4. The system as recited in claim 1, wherein the processor determines at least one of the number and the description of the set of test cases by searching the grammar and identifying each instance of a terminal symbol.
5. The system as recited in claim 4, wherein the processor further categorizes the terminal symbol according to a set of predetermined categories.
6. A system for testing computing devices, comprising:
one or more computer processors;
at least one computer memory accessible by at least one of the one or more computer processors;
a client application component executed by at least one of the one or more computer processors for generating control instructions for a device under test, wherein the control instructions describe a first set of test cases for the device under test; and
a test case generation component executed by at least one of the one or more computer processors for:
obtaining the generated control instructions from the client application component,
analyzing the control instructions to determine at least one attribute of the first set of test cases described by the control instructions for the device under test,
modifying the control instructions based on the at least one attribute of the first set of test cases responsive to the determination of at least one attribute of the first set of test cases, the modified control instructions describing a second set of test cases with at least one different attribute than the first set of test cases,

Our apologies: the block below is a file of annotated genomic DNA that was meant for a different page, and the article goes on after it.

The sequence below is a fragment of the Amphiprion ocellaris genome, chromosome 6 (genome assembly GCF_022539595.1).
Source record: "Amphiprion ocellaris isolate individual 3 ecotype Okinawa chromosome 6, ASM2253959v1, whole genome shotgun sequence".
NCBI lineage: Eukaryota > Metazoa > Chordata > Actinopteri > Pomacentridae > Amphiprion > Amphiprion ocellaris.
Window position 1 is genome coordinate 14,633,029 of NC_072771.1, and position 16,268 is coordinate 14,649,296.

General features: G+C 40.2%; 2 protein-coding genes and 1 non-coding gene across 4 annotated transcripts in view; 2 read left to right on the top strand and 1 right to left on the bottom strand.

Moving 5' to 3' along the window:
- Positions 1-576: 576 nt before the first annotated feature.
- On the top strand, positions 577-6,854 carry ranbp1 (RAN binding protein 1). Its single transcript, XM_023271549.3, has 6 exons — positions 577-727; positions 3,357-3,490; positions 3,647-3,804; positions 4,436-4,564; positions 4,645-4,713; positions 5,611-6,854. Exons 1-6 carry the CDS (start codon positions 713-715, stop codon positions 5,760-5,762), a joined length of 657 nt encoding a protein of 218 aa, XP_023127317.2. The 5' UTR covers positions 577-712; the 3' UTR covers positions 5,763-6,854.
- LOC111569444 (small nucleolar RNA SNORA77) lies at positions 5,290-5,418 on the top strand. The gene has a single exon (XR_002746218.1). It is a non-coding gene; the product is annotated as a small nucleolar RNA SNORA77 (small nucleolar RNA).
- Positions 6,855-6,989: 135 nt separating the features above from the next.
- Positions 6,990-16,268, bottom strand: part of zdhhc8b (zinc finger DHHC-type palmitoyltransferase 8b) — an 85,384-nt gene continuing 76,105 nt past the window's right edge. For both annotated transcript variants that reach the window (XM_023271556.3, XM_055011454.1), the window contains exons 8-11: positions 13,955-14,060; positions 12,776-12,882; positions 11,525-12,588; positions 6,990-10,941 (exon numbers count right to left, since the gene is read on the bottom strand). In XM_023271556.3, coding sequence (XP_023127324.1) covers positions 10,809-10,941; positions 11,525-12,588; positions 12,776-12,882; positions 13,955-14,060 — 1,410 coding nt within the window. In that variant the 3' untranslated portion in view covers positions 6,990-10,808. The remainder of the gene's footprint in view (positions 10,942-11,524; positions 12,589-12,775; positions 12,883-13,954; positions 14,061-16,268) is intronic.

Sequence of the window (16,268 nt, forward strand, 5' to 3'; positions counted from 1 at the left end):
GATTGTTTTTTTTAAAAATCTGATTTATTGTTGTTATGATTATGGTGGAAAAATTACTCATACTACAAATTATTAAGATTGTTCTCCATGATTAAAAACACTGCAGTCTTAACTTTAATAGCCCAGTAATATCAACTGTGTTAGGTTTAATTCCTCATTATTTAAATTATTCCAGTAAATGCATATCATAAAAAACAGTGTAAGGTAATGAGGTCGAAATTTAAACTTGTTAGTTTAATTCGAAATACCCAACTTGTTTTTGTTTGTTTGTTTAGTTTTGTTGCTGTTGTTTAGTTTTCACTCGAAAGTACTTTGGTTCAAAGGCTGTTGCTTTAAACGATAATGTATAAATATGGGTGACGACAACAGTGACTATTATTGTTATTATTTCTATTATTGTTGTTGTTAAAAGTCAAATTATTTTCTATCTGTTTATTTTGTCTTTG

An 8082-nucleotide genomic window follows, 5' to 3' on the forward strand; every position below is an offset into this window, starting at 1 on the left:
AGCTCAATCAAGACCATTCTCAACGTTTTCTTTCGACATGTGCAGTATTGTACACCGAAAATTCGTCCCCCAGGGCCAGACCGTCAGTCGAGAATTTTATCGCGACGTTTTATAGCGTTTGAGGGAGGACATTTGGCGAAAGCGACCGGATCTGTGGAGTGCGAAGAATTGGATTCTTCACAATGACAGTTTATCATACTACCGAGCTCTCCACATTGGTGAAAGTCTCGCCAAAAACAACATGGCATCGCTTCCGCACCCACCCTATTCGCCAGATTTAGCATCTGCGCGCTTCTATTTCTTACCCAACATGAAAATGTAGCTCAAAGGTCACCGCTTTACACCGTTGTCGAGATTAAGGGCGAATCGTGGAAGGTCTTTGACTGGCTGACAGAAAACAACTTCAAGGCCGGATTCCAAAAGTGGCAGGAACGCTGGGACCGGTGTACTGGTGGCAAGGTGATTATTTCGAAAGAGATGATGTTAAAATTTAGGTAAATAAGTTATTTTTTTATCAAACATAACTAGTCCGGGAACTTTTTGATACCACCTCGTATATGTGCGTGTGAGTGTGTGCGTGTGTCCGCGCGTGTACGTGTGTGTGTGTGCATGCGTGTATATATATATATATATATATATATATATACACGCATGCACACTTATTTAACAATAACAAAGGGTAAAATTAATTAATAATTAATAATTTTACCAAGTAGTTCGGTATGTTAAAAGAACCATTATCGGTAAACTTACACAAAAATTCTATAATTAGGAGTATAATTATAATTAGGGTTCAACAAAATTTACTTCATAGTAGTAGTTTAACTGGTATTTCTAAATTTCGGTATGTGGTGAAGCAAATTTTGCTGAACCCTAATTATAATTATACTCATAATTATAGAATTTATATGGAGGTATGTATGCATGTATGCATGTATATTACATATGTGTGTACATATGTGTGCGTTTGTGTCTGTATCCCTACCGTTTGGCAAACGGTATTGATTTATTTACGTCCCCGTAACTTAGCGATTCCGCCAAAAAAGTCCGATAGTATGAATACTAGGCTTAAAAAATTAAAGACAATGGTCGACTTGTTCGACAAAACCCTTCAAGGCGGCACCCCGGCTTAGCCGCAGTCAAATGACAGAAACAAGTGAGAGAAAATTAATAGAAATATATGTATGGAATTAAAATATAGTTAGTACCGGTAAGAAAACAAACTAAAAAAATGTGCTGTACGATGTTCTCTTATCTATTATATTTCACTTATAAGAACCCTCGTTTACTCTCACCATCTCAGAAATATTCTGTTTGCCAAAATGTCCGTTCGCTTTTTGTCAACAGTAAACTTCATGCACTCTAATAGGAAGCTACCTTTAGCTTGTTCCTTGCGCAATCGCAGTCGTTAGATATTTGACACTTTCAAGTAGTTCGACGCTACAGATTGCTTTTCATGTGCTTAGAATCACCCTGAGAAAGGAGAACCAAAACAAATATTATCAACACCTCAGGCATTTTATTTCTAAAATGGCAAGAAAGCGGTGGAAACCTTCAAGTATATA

transmitting the second set of test cases to the device under test, and
obtaining at least one output generated by the device under test, wherein the at least one output generated by the device under test is responsive to the second set of test cases described by the modified control instructions;
wherein the control instructions are analyzed without generation of the first set of test cases.
7. The system as recited in claim 6, wherein the control instructions correspond to a test grammar.
8. The system as recited in claim 7, wherein the test case generation component is further operative to generate the second set of test cases from the test grammar.
9. The system as recited in claim 8, wherein the test grammar includes a set of attributes.
10. The system as recited in claim 9, wherein the test case generation component generates the second set of test cases based on processing the attributes in the test grammar.
11. The system as recited in claim 7, wherein the test generation component searches the grammar to identify data indicative of a test case to be derived from the grammar.
12. The system as recited in claim 11, wherein the data indicative of a test case to be derived from the grammar corresponds to a terminal symbol defined in the grammar.
13. The system as recited in claim 11, wherein the at least one attribute of the set of control instructions corresponds to an attribute specified in the grammar.